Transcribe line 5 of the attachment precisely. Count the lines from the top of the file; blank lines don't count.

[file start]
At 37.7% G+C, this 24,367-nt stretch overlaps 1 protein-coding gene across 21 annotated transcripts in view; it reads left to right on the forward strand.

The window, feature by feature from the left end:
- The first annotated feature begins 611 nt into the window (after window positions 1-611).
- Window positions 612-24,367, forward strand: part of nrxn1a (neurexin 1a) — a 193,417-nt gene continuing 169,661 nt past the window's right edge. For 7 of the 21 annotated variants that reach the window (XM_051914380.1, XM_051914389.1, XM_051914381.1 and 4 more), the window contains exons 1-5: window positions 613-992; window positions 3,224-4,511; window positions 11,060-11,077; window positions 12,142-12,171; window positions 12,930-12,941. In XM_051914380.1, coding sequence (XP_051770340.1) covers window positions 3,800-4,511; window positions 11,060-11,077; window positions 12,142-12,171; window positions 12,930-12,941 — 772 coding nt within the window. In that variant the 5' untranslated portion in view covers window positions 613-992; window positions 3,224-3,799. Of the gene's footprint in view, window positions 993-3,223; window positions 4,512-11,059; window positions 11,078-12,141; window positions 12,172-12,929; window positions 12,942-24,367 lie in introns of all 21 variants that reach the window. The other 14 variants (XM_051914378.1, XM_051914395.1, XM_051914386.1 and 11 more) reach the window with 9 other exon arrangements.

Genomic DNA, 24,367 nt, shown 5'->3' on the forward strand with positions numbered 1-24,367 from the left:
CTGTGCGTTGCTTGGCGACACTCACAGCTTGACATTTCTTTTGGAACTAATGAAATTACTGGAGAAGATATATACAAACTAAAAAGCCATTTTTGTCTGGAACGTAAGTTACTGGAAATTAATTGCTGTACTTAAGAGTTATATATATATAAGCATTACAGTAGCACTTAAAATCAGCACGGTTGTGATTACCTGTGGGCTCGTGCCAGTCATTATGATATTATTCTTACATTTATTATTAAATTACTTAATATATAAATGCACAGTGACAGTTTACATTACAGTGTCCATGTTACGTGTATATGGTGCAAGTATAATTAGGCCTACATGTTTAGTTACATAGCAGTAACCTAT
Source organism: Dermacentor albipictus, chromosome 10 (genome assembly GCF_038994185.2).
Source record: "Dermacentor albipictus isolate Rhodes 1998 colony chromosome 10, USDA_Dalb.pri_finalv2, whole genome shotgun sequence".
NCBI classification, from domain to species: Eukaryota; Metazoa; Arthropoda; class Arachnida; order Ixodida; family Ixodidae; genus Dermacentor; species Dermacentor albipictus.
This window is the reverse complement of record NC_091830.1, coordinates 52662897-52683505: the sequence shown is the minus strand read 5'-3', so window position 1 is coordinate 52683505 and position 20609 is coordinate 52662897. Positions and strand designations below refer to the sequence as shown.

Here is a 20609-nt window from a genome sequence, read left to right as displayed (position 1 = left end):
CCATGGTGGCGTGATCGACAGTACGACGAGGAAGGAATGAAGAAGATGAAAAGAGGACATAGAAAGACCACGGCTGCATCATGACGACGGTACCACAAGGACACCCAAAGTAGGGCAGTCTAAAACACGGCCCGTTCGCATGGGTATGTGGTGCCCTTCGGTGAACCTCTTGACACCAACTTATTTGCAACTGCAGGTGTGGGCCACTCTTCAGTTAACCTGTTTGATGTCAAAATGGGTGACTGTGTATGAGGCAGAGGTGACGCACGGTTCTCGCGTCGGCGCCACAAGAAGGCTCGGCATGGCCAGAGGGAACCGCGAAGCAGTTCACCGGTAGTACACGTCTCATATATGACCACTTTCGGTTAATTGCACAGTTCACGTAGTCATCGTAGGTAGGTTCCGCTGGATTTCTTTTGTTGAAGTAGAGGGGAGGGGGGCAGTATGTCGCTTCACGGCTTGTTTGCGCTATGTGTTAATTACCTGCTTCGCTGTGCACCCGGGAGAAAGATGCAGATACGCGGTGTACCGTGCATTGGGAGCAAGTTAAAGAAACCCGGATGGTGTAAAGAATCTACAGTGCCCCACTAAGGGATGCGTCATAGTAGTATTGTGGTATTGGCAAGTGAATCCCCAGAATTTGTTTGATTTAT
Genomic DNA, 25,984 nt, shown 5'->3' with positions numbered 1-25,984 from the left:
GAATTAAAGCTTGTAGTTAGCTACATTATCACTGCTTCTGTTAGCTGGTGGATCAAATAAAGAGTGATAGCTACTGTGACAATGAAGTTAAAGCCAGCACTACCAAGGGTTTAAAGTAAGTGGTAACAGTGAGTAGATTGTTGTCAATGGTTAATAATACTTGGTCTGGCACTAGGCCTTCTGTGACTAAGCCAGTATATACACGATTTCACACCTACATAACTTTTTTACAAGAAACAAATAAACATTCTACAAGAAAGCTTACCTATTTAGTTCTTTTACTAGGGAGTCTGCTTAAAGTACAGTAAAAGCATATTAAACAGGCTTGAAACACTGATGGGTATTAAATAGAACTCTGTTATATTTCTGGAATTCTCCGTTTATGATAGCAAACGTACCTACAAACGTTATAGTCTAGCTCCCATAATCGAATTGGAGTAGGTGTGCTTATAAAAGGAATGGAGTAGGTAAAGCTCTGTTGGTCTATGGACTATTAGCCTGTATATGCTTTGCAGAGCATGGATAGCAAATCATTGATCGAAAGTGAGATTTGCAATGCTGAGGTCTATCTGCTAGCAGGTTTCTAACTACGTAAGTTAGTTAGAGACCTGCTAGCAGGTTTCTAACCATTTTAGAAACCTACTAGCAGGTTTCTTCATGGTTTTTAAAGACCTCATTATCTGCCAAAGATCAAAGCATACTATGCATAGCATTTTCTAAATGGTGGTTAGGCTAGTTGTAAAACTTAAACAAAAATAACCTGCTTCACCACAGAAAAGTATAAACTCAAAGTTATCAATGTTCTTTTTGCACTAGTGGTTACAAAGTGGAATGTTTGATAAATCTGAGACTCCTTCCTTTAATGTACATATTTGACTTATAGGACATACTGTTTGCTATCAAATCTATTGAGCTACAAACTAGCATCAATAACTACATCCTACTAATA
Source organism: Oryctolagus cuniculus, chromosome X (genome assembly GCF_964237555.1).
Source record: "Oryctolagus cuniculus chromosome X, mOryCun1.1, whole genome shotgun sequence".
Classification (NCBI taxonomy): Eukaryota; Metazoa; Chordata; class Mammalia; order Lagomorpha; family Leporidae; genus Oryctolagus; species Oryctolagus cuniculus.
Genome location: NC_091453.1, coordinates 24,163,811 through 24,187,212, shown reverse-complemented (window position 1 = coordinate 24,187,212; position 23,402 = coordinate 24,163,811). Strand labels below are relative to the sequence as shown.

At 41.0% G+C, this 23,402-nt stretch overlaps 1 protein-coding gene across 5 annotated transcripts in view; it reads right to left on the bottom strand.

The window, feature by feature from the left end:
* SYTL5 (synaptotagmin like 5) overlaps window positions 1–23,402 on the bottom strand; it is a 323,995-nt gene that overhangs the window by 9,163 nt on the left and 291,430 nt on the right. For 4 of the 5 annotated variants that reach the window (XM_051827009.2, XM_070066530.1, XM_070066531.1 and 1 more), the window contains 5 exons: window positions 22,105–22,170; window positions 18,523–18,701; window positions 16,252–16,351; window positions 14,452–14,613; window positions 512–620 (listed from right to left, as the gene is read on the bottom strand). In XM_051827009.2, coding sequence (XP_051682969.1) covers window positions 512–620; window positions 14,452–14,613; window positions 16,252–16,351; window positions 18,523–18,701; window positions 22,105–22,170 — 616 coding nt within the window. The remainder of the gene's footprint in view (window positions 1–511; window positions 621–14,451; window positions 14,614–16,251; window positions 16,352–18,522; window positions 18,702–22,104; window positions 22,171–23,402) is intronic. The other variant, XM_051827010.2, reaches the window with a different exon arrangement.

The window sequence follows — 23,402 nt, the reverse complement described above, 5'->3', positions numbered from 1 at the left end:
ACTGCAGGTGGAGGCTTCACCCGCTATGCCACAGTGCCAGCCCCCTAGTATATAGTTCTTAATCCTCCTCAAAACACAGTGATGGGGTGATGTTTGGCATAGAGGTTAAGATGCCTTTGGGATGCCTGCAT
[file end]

Genomic DNA, 24,367 nt, shown 5'->3' on the forward strand with positions numbered 1-24,367 from the left: